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Journal, Day Five May 12, 2006: It seems so often the case that the business surrounding poetry is what gets discussed—too often discussed above poetry itself. I realize, looking back at this week’s entries, I have almost entirely written about issues around the submission process and the role of poetry editors and publishers, with the thought that that was what I was asked [...] by

Journal, Day Four May 11, 2006: A Case for Disappearance Discussions about poetry and editing like this one are dangerous: they always remind me that I can’t do this job well enough, I can’t read and culturally or aesthetically digest everything, I can’t disappear altogether as I think a good editor should, both from the texts I edit and from the list I shape. I’m [...] by

Journal, Day Three May 10, 2006: The word I hear most to describe contemporary poetry is “fractured.” I take this to mean that there is no one prevailing school, and that poets take full advantage of a wide sphere of influences and an array of poetic strategies, including fragmentation and disjunction. This has created a varied field of poets and also a varied field of poetry [...] by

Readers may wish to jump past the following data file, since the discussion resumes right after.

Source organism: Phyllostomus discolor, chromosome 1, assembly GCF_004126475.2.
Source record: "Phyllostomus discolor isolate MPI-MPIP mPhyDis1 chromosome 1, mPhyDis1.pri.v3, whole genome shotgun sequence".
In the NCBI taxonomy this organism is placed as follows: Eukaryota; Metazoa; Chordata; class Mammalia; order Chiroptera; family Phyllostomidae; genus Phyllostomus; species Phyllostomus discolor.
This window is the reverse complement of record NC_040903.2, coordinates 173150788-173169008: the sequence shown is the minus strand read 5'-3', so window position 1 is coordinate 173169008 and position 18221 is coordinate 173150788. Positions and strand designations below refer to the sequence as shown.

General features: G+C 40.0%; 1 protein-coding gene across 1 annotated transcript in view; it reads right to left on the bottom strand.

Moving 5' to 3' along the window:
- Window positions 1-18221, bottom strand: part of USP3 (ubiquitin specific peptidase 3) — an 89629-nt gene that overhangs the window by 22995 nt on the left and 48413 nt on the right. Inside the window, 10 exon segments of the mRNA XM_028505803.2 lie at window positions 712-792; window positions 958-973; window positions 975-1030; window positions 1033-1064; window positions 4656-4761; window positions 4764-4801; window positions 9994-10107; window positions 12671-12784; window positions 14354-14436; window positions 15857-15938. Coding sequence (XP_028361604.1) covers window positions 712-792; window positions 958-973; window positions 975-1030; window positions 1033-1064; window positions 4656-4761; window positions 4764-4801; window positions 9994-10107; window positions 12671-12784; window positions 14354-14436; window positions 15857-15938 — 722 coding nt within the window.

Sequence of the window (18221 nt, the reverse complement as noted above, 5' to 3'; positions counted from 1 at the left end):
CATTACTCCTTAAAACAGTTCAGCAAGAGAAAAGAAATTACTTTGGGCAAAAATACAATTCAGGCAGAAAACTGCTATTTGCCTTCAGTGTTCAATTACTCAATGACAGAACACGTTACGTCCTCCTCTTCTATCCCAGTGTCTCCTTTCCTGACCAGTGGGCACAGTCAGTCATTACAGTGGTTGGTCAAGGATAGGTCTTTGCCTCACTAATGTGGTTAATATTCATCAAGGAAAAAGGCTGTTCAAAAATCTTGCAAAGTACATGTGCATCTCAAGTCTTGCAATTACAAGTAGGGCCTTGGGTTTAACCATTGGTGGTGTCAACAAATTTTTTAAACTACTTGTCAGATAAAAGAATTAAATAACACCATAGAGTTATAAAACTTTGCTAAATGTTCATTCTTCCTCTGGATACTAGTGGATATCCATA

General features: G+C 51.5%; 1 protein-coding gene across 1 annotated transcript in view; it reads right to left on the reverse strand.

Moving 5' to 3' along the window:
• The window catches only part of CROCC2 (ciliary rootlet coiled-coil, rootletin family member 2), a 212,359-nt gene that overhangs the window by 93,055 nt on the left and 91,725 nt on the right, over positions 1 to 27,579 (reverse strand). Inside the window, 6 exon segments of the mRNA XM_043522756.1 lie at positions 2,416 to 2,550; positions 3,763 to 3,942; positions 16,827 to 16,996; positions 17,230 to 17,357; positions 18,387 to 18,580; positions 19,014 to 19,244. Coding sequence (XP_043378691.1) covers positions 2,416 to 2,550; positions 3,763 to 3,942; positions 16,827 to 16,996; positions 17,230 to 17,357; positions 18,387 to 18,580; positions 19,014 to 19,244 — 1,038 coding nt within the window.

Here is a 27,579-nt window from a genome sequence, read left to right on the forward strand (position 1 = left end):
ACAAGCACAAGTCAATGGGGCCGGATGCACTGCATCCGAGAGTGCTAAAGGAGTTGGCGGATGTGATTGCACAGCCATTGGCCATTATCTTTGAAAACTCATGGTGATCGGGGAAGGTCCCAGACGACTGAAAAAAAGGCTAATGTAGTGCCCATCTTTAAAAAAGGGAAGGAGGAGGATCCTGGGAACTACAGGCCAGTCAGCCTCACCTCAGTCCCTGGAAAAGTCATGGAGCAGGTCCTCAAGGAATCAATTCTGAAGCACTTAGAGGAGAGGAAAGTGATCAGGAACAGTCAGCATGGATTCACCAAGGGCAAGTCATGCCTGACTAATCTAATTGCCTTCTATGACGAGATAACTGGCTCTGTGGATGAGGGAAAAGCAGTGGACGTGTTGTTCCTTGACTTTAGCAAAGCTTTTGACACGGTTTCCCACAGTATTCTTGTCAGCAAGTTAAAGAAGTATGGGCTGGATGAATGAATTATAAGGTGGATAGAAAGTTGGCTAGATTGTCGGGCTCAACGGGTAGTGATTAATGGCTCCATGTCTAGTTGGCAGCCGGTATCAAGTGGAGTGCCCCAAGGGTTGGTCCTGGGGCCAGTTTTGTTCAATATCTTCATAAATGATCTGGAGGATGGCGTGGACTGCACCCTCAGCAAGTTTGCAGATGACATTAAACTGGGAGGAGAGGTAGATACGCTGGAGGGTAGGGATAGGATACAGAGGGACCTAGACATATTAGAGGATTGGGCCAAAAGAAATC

Journal, Day Two May 9, 2006: I receive hate mail. Not frequently, but enough to register it and to register the disappointment—and sometimes the anger—poets feel in response to receiving a rejection letter. But receiving hate mail is not nearly as difficult, I find, as writing the rejection letter itself. Some writers seem to hold the notion that editors take pleasure in [...] by

Journal, Day One May 8, 2006: Poetry is one of the ways the daily world is wonderfully made strange, and it’s perhaps all one can ask of art—to push us into wonder, outside or perhaps more deeply into ourselves. Many poets seem to write of the pleasures of familiarity, and write poems that are meant to ring in our ears as works that we feel vaguely assured by or that [...] by